Friday, November 19, 2010
The Pain of Not Knowing
It’s really recommended during meditation periods that you keep your watch somewhere you won’t see it. Otherwise you’re denying yourself the pain of not knowing. And that’s an endless detour. Don’t deny yourself the pain of not knowing! That’s a very powerful and important pain.
It seems quite harmless, of course, “Oh, I’m just looking at my watch. Just want to see what time it is. I want to know, is it ten more minutes, thirty more minutes, one more minute?” But again, that’s a detour around something that can be very powerful.
Because ultimately it’s all about not knowing.
That’s really the secret teaching.
Jon Bernie, The Pain of Not Knowing
These were the words I read aloud last night as we began our meditation. I’d come across them just that afternoon and they’d rung a bell with me.
They took me back to Monday when I was surprisingly disturbed after the sonogram they did to assess the thyroid nodule in my neck.
It was easy for my mind to say I was upset because, “What if it’s cancer?” was rattling around.
However, it wasn’t long before I knew that wasn’t really the issue, but rather a lame excuse.
The real issue was I wanted a few minutes to have a good cry and be with the feeling, “There’s nothing underneath me. I don’t know what will happen.”
But, instead of the luxury of a cry I was at work, sitting at my desk, and expected to repeat yet another biology experiment.
I called a friend. I told her about the sonogram. She immediately said, “Don’t give those thoughts any energy!” She meant the cancer deal.
I told her that although those thoughts were running, it was more just being on my own, living alone, not knowing what would happen… and even that wasn’t what was really bothering me. What I really wanted was a chance to cry.
This she understood and it wasn’t long before we were laughing about the privacy of bathroom stalls in public halls and weirding out co-workers.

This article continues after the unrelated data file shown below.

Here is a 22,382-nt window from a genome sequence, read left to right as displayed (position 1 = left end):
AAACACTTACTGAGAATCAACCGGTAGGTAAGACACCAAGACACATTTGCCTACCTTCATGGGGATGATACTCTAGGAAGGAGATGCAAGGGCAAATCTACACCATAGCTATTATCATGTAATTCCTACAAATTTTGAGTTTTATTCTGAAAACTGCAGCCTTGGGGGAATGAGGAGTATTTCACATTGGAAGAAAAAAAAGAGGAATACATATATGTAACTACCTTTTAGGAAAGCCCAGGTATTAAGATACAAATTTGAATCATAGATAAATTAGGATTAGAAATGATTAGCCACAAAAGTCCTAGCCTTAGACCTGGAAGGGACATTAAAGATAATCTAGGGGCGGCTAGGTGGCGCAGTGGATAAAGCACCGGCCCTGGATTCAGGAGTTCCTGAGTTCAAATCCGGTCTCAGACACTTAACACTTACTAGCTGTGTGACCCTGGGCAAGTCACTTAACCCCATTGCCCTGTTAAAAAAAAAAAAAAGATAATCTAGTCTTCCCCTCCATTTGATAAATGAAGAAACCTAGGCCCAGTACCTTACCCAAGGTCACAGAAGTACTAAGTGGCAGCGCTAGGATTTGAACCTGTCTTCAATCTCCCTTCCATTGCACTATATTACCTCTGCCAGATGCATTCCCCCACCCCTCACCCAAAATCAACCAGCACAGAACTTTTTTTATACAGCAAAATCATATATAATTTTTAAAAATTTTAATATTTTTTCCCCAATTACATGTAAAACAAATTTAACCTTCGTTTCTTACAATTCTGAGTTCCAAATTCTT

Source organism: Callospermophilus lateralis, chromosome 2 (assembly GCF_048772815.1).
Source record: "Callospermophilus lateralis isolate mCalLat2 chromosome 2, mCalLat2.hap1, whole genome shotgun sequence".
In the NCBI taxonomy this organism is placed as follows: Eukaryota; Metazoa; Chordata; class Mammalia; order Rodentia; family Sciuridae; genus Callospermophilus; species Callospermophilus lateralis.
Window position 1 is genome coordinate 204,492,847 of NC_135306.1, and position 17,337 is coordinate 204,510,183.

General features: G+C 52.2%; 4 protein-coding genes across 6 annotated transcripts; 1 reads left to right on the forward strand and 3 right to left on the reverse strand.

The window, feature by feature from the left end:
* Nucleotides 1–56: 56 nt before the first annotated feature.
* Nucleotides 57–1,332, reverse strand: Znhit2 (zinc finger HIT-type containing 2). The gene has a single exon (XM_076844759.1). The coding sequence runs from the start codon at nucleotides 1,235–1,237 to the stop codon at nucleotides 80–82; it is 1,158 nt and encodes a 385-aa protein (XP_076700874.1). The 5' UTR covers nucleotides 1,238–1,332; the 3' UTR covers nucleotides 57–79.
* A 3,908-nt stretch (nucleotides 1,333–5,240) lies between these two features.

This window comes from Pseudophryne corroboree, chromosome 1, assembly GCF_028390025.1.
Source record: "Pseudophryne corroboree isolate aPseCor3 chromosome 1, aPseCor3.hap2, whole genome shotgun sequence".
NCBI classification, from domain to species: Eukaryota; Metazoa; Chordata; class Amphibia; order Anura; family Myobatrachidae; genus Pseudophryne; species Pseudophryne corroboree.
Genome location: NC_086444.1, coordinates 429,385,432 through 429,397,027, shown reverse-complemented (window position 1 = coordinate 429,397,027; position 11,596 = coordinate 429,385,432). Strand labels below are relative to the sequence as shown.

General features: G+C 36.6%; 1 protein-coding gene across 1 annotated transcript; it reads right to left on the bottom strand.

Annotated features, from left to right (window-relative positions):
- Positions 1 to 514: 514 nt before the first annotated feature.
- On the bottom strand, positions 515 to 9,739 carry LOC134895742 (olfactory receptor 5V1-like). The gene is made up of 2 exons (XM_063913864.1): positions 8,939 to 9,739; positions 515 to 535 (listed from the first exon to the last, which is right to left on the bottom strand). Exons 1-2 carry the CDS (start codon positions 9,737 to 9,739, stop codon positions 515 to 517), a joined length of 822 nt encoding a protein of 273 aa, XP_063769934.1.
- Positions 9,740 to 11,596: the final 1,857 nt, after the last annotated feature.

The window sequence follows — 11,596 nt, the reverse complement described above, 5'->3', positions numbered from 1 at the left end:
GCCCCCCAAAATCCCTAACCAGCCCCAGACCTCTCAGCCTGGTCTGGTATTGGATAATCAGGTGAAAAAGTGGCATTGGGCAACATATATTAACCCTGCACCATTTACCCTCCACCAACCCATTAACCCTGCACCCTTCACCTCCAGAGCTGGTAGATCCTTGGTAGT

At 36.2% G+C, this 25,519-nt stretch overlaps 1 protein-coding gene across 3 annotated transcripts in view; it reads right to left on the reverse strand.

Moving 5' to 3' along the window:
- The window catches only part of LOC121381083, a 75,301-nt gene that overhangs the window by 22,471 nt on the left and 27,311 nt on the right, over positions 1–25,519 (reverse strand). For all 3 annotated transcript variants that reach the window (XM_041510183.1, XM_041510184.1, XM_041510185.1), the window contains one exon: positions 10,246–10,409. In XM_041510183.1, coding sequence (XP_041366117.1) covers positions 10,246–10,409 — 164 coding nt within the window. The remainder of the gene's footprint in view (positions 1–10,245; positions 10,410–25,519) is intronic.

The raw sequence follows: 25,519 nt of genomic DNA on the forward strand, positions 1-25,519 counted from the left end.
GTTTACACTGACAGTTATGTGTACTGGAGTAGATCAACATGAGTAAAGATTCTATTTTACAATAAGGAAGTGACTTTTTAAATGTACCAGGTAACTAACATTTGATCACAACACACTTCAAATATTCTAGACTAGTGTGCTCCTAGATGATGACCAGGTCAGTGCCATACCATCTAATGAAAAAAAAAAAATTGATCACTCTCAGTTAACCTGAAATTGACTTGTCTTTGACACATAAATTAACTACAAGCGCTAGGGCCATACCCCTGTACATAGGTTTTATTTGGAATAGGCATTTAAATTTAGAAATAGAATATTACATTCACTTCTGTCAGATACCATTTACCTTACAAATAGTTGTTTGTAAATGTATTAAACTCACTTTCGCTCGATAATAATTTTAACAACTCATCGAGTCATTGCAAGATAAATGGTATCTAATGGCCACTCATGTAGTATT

That was Monday.
Last night as I left work, I revisited these events amazed to discover my complete ambivalence. I tried to find the words:
It seemed impossible to worry about the sonogram or what might lie ahead.
It seemed impossible to even pick up the thoughts.
It was as if they slipped right through the fingers of my mind. So, I kept I looking for the correct description until the word “peace” occurred.
Yes. That was it. I was at peace, despite nothing having been resolved on the level of facts and information.
Somehow the words of Jon Bernie addressed this transformation.
As it turned out, Mary liked them because she could never know why her son had died so young.
Eve liked them because she is living with the unknowns surrounding her cancer treatment.
She spoke of how with so many unknowns personal control is lost and in the end you are simply left with faith.
I took that to mean you just have to have faith: that there is a God,
that God will do what’s best, that in the end it all works out… Faith.
And I wasn’t so sure she felt that she could find that.
For a moment no one said anything. We all just sat there quietly, and I couldn’t find the words to explain what I wanted to say… which is this:
There’s faith (like that) and there’s also something else.
Jon Bernie's little exercise of noticing, notice how we even want to know the time, is the practice round for allowing yourself to notice the big deals.
“My God, I don’t know how I’ll get through this!”
It’s about giving yourself totally to “I don’t know.”
How does that feel?
If you can be with that terror, or that pain, or whatever feeling that arises and let it run its course you are delvered into God, into Peace.
Faith is not required (though it can be another way to get there).
Bernie is speaking of a more direct path that runs right through your body and delivers you directly.